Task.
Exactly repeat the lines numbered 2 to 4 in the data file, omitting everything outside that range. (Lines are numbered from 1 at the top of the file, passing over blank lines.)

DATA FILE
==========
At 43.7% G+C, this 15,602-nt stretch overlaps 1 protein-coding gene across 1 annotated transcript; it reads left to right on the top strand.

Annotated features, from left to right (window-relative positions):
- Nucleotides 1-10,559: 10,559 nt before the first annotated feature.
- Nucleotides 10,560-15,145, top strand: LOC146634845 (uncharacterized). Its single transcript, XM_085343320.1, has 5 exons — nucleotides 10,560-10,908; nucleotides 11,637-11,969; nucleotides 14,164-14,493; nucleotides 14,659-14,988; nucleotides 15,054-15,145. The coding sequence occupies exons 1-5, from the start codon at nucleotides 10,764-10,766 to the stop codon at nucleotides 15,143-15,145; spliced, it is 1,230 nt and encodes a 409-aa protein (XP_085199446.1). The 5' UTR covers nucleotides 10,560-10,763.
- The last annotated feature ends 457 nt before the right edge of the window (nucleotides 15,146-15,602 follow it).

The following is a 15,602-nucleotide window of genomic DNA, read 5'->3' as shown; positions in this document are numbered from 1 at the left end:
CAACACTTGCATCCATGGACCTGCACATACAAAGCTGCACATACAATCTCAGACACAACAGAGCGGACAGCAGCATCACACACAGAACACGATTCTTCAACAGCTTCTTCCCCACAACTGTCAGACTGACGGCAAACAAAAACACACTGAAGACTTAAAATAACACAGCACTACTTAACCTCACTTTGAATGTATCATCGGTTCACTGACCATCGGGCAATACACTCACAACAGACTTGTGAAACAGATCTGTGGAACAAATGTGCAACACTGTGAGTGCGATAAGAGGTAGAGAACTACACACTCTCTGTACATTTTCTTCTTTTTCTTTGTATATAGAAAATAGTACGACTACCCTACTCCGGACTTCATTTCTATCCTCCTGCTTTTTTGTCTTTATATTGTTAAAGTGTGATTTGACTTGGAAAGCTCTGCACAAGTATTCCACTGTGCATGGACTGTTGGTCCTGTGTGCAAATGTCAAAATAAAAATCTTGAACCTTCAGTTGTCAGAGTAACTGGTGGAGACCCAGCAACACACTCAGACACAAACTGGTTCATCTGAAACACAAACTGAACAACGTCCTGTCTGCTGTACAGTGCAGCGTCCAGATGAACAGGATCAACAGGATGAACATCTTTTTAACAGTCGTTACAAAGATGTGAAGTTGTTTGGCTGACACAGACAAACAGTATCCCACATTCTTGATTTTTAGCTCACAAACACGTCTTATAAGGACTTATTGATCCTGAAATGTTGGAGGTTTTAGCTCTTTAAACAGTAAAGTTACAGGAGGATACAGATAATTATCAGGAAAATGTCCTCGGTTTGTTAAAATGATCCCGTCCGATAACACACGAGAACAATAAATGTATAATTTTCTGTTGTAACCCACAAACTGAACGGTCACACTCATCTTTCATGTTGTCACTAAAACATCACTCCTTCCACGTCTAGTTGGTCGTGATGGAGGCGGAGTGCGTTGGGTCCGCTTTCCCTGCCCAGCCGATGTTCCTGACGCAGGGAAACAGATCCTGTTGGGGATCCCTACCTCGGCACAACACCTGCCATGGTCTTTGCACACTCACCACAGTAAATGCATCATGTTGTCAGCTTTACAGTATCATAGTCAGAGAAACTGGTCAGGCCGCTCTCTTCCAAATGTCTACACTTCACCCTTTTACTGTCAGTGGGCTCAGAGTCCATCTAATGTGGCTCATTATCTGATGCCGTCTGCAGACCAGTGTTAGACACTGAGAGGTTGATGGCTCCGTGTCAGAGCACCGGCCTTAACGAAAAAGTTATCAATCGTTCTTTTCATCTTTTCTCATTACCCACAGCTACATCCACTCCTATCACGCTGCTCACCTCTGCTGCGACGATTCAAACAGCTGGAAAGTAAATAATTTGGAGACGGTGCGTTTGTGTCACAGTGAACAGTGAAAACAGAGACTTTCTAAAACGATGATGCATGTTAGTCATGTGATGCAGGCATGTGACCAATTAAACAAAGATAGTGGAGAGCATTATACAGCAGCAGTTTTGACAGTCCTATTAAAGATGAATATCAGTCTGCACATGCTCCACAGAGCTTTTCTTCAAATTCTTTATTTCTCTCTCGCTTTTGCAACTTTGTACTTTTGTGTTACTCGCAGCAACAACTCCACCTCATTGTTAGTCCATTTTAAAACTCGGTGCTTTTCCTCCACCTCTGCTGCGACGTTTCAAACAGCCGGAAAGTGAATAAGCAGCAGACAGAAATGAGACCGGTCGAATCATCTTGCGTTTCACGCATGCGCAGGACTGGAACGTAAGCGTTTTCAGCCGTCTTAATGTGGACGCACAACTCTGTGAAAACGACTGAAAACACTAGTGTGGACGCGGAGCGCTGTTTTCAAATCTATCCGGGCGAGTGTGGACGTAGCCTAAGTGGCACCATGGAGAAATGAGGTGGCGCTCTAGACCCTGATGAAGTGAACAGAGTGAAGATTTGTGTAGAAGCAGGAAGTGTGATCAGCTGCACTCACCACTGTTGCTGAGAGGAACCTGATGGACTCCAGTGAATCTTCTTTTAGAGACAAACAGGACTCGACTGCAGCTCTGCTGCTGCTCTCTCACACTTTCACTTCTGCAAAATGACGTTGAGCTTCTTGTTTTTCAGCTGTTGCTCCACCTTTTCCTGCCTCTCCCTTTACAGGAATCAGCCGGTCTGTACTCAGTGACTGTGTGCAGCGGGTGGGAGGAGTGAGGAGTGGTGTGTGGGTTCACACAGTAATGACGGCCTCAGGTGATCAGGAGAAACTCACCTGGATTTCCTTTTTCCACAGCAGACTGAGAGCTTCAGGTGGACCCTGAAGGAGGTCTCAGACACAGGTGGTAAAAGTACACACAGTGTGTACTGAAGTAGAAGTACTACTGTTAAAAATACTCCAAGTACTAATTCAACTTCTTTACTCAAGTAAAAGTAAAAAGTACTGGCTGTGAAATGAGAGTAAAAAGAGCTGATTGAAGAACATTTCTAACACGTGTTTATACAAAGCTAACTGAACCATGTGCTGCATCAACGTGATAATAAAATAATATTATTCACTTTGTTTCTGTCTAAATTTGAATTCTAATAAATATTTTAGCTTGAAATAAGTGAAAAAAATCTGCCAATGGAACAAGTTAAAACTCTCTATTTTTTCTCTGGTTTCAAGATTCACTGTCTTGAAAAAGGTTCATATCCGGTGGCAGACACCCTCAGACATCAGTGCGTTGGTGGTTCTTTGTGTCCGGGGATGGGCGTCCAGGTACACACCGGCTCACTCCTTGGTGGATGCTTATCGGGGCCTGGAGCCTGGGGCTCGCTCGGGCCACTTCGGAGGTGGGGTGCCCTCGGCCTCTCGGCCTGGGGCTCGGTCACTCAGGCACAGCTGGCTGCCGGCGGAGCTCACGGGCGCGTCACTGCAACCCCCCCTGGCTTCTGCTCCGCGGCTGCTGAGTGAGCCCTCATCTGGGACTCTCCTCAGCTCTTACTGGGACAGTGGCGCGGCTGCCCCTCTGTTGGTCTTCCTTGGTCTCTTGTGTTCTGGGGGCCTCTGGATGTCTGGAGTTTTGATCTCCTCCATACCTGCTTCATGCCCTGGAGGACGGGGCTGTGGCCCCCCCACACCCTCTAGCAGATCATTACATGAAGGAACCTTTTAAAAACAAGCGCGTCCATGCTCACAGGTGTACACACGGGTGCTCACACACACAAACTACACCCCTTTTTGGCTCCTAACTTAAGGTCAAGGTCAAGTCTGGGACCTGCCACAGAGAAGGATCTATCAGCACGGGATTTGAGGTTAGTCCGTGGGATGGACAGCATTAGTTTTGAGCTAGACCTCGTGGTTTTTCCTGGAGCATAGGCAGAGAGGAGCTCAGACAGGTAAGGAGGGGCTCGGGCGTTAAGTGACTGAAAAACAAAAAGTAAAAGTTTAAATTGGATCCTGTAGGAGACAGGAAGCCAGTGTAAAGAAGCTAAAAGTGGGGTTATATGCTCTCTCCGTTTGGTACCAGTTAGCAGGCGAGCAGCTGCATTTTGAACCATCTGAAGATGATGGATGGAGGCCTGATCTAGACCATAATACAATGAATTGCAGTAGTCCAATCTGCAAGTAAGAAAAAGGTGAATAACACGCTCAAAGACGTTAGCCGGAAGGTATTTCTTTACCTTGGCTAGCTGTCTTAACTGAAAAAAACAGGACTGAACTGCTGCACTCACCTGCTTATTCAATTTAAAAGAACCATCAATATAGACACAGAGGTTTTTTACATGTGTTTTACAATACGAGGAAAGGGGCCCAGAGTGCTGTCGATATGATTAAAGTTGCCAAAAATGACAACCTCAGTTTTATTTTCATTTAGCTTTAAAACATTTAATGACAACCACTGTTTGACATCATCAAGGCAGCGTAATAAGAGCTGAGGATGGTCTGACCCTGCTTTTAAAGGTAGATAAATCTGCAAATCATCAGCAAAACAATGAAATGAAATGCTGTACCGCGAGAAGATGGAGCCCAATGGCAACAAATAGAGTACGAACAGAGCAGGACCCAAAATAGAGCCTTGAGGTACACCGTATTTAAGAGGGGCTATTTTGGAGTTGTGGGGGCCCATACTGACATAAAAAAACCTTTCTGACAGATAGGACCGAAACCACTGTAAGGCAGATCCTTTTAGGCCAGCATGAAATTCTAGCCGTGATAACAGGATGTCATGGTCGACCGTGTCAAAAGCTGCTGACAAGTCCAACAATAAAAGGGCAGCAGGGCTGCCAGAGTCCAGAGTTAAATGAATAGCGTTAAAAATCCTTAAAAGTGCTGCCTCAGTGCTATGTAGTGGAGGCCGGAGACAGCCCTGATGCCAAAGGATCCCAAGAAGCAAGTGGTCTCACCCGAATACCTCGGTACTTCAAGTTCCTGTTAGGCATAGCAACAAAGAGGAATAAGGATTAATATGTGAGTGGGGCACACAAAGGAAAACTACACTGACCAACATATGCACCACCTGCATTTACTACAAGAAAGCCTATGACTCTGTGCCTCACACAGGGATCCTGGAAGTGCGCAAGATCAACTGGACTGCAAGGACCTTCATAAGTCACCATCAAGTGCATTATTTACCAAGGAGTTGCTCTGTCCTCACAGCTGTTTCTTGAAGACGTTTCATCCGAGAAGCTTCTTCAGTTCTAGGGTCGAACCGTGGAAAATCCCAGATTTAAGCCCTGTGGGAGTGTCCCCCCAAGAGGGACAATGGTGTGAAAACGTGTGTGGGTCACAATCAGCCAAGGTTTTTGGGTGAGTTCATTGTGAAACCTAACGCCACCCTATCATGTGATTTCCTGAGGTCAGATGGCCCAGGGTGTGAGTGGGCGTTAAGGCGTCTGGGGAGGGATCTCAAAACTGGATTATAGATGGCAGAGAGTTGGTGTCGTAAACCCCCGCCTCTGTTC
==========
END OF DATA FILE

Annotated features, from left to right (window-relative positions):
- Nucleotides 1-10,559: 10,559 nt before the first annotated feature.
- Nucleotides 10,560-15,145, top strand: LOC146634845 (uncharacterized). Its single transcript, XM_085343320.1, has 5 exons — nucleotides 10,560-10,908; nucleotides 11,637-11,969; nucleotides 14,164-14,493; nucleotides 14,659-14,988; nucleotides 15,054-15,145. The coding sequence occupies exons 1-5, from the start codon at nucleotides 10,764-10,766 to the stop codon at nucleotides 15,143-15,145; spliced, it is 1,230 nt and encodes a 409-aa protein (XP_085199446.1). The 5' UTR covers nucleotides 10,560-10,763.